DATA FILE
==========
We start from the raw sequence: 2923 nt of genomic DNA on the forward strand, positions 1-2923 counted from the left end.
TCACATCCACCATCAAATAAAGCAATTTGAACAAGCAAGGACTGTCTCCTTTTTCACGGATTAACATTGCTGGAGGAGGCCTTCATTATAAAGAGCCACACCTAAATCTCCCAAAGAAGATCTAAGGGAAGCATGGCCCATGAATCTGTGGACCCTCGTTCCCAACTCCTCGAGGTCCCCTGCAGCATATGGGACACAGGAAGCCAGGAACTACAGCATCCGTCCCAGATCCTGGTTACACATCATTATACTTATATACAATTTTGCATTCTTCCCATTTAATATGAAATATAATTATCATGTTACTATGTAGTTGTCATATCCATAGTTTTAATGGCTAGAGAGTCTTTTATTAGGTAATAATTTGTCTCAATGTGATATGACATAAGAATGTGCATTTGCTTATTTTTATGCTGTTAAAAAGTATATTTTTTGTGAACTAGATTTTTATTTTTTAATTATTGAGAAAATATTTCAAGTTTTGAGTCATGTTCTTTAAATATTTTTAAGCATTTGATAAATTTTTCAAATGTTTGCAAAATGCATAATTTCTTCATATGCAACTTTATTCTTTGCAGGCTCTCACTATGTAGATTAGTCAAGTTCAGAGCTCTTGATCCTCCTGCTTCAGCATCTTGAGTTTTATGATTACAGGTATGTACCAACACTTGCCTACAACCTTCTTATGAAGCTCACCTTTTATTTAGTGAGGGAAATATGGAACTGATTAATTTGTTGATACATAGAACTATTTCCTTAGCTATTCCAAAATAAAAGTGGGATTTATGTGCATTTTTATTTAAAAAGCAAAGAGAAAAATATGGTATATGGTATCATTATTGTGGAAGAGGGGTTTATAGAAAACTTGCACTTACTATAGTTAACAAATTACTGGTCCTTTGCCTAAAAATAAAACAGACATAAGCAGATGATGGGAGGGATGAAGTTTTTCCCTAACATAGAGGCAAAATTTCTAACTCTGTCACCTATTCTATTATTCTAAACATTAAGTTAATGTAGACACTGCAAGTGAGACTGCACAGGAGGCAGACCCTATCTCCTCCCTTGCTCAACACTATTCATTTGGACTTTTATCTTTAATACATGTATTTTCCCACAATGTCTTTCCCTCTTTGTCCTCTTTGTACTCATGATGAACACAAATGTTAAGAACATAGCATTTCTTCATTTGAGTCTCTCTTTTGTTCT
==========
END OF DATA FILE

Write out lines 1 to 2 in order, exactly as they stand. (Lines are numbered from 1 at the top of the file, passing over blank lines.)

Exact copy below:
We start from the raw sequence: 2923 nt of genomic DNA on the forward strand, positions 1-2923 counted from the left end.
TCACATCCACCATCAAATAAAGCAATTTGAACAAGCAAGGACTGTCTCCTTTTTCACGGATTAACATTGCTGGAGGAGGCCTTCATTATAAAGAGCCACACCTAAATCTCCCAAAGAAGATCTAAGGGAAGCATGGCCCATGAATCTGTGGACCCTCGTTCCCAACTCCTCGAGGTCCCCTGCAGCATATGGGACACAGGAAGCCAGGAACTACAGCATCCGTCCCAGATCCTGGTTACACATCATTATACTTATATACAATTTTGCATTCTTCCCATTTAATATGAAATATAATTATCATGTTACTATGTAGTTGTCATATCCATAGTTTTAATGGCTAGAGAGTCTTTTATTAGGTAATAATTTGTCTCAATGTGATATGACATAAGAATGTGCATTTGCTTATTTTTATGCTGTTAAAAAGTATATTTTTTGTGAACTAGATTTTTATTTTTTAATTATTGAGAAAATATTTCAAGTTTTGAGTCATGTTCTTTAAATATTTTTAAGCATTTGATAAATTTTTCAAATGTTTGCAAAATGCATAATTTCTTCATATGCAACTTTATTCTTTGCAGGCTCTCACTATGTAGATTAGTCAAGTTCAGAGCTCTTGATCCTCCTGCTTCAGCATCTTGAGTTTTATGATTACAGGTATGTACCAACACTTGCCTACAACCTTCTTATGAAGCTCACCTTTTATTTAGTGAGGGAAATATGGAACTGATTAATTTGTTGATACATAGAACTATTTCCTTAGCTATTCCAAAATAAAAGTGGGATTTATGTGCATTTTTATTTAAAAAGCAAAGAGAAAAATATGGTATATGGTATCATTATTGTGGAAGAGGGGTTTATAGAAAACTTGCACTTACTATAGTTAACAAATTACTGGTCCTTTGCCTAAAAATAAAACAGACATAAGCAGATGATGGGAGGGATGAAGTTTTTCCCTAACATAGAGGCAAAATTTCTAACTCTGTCACCTATTCTATTATTCTAAACATTAAGTTAATGTAGACACTGCAAGTGAGACTGCACAGGAGGCAGACCCTATCTCCTCCCTTGCTCAACACTATTCATTTGGACTTTTATCTTTAATACATGTATTTTCCCACAATGTCTTTCCCTCTTTGTCCTCTTTGTACTCATGATGAACACAAATGTTAAGAACATAGCATTTCTTCATTTGAGTCTCTCTTTTGTTCT